Eventually, I take a pew in the kitchen and join another conversation. Matt enters soon after me and sits opposite. I am between the kitchen wall and the table and can’t possibly get out without appearing very rude. So the conversation continues.

Matt doesn’t say much, but looks across at me often. It is definitely not lust in his eyes – his hooded eyelids convey a dash of contempt, if anything. I decide I don’t have anybody to impress and let forth what I suppose at the time would’ve passed for bawdy humour but would now seem crass and attention-seeking. I’d do anything for a laugh.

At the next gap in conversation, Matt takes a swig of his drink and leans over, saying loudly to me: “Do you know, I think you’re the most arrogant person I’ve ever met.”

The room goes deathly quiet – the only sound is the ice clinking in my glass as my hand trembles.

I laugh derisively and he gets up and walks out of the room.

About half an hour later, I decide it is time to go. I call a cab and wait for it outside the flat – the sky getting lighter and lighter as I smoke the bollocks off a Marlboro Light.

I hear the familiar diesel engine sound and my chariot pulls up. Suddenly by my side is Matt.

“Er, hi,” he says.
“It’s bye, actually,” I beam as I open the cab door.
“But…” he starts breathlessly. “Aren’t I coming with you?”
“What?!” I shriek. “Why would you be coming with me?”
“I thought I’d be coming home with you,” he says plainly.
I’m incredulous. “Why? I thought I was the most arrogant person you’d ever met.”
“You are. And I want to come home with you.”

I’ll never forget his look as I carefully close the cab door and tell the driver to go – his hopeful face getting smaller and smaller in the distance until it is just a dot.

I’m sure Matt wanted to teach me a lesson I’d never forget, and he did – just not the one he was hoping for. The only thing I learned from him was that I should stop being a dick at parties – and that men are depressingly impossible to read.

Image: cathydelmarnie on Flickr

The Plus One

“I’m going to a friend’s for dinner on Friday. Come.”

I should say “No thank you, Toby; it’s only our second date”. I don’t.

“Is there anything you don’t eat?”

I should tell him about my phobia of celeriac and meringues. I don’t.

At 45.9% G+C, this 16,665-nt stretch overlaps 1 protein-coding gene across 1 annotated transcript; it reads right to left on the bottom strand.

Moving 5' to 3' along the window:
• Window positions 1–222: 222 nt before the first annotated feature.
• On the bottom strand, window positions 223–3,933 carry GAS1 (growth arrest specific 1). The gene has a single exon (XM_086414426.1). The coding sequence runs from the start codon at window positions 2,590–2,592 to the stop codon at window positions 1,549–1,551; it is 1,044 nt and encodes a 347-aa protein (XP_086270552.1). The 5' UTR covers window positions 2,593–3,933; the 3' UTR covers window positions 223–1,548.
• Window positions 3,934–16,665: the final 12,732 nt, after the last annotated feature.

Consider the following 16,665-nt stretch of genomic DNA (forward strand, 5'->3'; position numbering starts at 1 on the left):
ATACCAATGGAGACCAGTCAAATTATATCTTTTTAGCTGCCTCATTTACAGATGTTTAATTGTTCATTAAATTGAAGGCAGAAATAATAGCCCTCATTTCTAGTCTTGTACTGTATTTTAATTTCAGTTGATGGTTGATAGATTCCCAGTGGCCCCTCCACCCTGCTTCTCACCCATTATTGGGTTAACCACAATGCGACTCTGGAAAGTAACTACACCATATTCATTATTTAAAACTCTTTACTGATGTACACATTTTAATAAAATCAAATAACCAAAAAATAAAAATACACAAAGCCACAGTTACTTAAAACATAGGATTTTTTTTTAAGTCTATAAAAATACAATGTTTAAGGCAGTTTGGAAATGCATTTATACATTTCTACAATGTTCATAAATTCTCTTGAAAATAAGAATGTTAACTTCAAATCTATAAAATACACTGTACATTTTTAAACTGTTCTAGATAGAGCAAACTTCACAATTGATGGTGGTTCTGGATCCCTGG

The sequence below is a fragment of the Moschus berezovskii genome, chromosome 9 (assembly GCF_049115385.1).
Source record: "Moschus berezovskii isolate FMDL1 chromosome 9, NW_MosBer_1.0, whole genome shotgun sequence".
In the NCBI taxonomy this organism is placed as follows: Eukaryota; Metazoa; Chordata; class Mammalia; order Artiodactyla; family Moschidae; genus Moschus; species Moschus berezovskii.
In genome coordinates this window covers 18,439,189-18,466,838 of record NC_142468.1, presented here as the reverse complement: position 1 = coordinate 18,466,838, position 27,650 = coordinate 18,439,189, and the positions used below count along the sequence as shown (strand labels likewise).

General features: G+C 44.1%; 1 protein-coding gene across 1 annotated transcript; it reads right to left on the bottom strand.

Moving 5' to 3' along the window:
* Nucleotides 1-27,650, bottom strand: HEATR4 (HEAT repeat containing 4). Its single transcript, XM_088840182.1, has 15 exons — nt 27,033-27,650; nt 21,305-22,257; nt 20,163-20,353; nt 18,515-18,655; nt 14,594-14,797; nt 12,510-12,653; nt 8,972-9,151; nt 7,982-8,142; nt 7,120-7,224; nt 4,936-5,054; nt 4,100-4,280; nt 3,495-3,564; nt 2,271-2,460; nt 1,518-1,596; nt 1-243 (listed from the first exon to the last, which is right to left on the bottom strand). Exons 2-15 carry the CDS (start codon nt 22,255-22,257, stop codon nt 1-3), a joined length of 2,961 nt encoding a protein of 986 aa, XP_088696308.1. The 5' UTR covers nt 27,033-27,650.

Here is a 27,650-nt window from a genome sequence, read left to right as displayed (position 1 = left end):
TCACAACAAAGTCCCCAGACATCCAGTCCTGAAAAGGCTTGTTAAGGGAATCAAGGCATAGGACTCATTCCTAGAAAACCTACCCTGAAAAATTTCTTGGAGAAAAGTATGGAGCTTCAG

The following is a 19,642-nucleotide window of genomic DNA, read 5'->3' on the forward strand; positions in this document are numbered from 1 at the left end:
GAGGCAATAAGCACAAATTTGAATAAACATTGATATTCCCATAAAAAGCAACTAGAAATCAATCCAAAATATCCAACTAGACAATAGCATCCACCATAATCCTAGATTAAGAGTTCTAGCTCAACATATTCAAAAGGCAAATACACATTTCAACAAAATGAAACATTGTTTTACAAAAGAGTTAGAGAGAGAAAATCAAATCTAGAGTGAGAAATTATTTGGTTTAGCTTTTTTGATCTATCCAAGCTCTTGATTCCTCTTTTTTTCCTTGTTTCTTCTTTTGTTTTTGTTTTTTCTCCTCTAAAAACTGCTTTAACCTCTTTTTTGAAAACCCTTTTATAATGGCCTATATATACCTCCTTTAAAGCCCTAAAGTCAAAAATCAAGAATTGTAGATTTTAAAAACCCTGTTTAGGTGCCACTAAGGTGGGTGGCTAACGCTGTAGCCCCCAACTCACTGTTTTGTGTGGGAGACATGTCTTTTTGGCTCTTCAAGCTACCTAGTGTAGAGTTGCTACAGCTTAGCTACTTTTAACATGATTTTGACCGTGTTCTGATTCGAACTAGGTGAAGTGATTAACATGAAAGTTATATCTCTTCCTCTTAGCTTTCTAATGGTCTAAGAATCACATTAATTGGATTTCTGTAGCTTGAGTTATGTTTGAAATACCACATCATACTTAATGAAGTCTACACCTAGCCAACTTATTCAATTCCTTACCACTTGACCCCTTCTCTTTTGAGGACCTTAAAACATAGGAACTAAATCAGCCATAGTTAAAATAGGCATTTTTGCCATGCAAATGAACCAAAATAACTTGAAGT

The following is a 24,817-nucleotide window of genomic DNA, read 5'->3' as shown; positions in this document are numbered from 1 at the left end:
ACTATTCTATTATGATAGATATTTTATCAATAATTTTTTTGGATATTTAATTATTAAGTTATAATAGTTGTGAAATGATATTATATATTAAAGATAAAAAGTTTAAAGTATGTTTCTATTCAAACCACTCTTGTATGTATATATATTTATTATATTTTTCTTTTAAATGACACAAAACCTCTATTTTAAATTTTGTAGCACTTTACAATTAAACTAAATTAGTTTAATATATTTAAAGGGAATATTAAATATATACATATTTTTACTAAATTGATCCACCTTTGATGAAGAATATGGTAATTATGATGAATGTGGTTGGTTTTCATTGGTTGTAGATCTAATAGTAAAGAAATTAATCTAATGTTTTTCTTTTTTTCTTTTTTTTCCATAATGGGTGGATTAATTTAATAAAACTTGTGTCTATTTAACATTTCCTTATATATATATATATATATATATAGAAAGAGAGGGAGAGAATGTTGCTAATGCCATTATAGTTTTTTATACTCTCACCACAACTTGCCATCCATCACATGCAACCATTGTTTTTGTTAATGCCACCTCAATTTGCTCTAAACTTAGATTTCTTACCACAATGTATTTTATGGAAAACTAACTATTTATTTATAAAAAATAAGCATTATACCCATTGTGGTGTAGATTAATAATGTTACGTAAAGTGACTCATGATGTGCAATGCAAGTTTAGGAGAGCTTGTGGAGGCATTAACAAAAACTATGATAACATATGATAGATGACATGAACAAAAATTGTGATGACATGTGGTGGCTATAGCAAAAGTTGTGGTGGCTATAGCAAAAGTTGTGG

When I ask “What shall I bring?” and he replies “Nothing, just yourself!” I should listen, but I don’t.

When Toby spies the prosecco I’m clutching to my chest as we arrive and tells me “You can’t bring that; they’re teetotal and Polly won’t have it in the house” I should hang on to it, but I don’t. I leave it by the doorstep.

Polly answers the door and eyes me with the same suspicion a white carpet would afford a dog with diarrhoea. I should scowl back. I don’t.

When Polly’s boyfriend Max sloshes elderflower cordial into my wine glass, I shouldn’t quip that it’s a waste of a perfectly good glass, but I do. Max shouldn’t laugh and wink conspiratorially. But he does.

As Polly serves up every food I’ve ever hated in my life, with the icy glare of a serial killer, I should politely decline the offer of pudding, despite eating nothing of the main course. But I don’t.

When Polly goes on and on about Toby’s previous boyfriends, all of them beautiful demigods who adored Polly and would probably have turned straight for had she asked, I should defend myself, or step up my patter in an attempt to impress her. But I don’t care what she thinks, so I nod politely and play with my napkin.

As I laugh uproariously at one of Max’s jokes and see, out of the corner of my eye, Toby’s face fall, I should tone it down and pay more attention to the date who’s barely said a word to me all night. But I can’t. Why get out of Max’s sleek limousine of a conversation only to clamber into Toby and Polly’s knackered old Nissan Micra chit-chat?

When Max and I are stacking the dishwasher and he confesses to me he’s bored rigid living with Polly, I should act surprised and encourage them to stay together. But I’m not, so I don’t.

Usually when a man tells you his problems, he’s hoping you’ll solve them, so perhaps I should pretend we’re in a film and put my hand on his leg and stroke my mouth suggestively. But I don’t want to turn a horrendous evening into an apocalyptic one, so my hands stay where they are.

When I walk back into the lounge, it is obvious I have been getting an absolute skewering from Polly, as her and Toby redden immediately. I can see Toby running back to one of those holy exes within a month – Polly wouldn’t have it any other way.